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Getting psychological treatment vs. learning about it

Pontes pointed out that gaining general knowledge about psychological concepts can increase a person's self-awareness and help them recognize patterns in their behavior, thoughts, and emotions, though he added that it also has its limitations and can be misleading at times.

For a long time, Sina, a 30-year-old sales agent who wishes to remain anonymous, grappled with what she believed to be "ADHD or a similar concentration disorder." 

"It’s not like I got the idea entirely from social media, I also read articles from credible sources about the subject," she told DW. However, after being exposed to a constant stream of content surrounding ADHD and attention-related disorders, she began to spot many similarities between what she was experiencing and what was being described as ADHD symptoms. She eventually decided to seek professional assistance, and perhaps even consider medication.

But to her surprise, psychiatrists told her that her focus issues weren't related to any attention disorder. "It turned out that my struggle with focus had other reasons, which I later discovered and addressed through therapy sessions," Sina said.

According to Hahn, gaining knowledge about mental health issues can serve as an initial step in addressing them, but it falls short. "As human beings, we tend to think either better or worse of ourselves," she said. "So if we try to learn about our problems on our own, we may develop a distorted understanding of our issues."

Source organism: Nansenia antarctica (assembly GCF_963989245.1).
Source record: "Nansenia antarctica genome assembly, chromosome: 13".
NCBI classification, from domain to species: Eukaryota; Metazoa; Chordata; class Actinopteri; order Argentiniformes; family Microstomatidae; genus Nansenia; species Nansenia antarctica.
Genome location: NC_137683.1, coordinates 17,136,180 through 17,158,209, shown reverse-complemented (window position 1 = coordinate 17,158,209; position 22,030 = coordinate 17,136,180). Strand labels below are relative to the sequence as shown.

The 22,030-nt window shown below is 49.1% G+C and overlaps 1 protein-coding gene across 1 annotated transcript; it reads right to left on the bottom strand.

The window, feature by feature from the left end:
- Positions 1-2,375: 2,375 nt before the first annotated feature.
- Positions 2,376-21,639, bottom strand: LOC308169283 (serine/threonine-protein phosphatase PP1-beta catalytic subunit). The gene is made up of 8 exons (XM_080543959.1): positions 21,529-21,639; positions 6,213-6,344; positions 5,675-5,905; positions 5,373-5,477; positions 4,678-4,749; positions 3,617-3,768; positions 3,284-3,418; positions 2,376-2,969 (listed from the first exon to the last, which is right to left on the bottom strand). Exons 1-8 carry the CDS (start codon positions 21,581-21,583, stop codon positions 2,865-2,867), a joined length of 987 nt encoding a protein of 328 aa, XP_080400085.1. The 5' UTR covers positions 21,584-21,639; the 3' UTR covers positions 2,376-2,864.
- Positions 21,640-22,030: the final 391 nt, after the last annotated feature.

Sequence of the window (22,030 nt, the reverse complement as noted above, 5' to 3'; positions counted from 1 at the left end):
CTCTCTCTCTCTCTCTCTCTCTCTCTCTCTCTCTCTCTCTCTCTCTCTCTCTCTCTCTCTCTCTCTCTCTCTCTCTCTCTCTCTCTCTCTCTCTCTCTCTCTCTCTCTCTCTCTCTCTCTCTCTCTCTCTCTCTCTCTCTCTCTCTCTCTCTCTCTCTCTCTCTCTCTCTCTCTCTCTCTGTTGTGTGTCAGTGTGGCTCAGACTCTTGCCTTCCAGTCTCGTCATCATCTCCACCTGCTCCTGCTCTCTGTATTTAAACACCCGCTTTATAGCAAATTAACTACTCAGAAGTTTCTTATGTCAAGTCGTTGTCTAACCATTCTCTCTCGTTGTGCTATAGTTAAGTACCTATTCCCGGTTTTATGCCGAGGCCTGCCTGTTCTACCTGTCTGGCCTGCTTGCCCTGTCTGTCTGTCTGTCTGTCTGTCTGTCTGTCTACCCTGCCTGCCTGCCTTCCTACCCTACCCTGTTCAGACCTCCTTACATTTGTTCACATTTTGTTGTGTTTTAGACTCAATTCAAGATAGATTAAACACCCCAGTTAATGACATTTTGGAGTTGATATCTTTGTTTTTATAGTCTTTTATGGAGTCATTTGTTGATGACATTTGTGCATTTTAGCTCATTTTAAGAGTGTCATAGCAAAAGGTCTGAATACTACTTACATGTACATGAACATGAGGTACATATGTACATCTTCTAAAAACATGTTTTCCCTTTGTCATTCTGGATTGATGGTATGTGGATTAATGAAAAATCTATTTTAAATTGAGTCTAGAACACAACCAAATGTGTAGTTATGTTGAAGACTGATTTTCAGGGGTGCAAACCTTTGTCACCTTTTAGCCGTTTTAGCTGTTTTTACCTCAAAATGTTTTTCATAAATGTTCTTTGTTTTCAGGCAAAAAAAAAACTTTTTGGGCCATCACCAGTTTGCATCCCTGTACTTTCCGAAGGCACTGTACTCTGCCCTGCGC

In addition, while learning about psychology provides generalized knowledge, "only a mental health professional that can offer tailored advice, therapeutic interventions, and strategies based on an individual's unique circumstances," Pontes said.

Pitfalls of therapy on social media

Even though social media can enhance our mental health awareness, there may be adverse side effects.

To make their content easier to consume, some content creators might end up spreading oversimplified explanations of mental health disorders. Casually employing psychological terminology can result in misconceptions regarding actual definitions.

"For example, someone might claim to be "so OCD – (short for obsessive-compulsive disorder)" because they like things neat, which trivializes and misrepresents the experience of someone with obsessive-compulsive disorder," Pontes noted.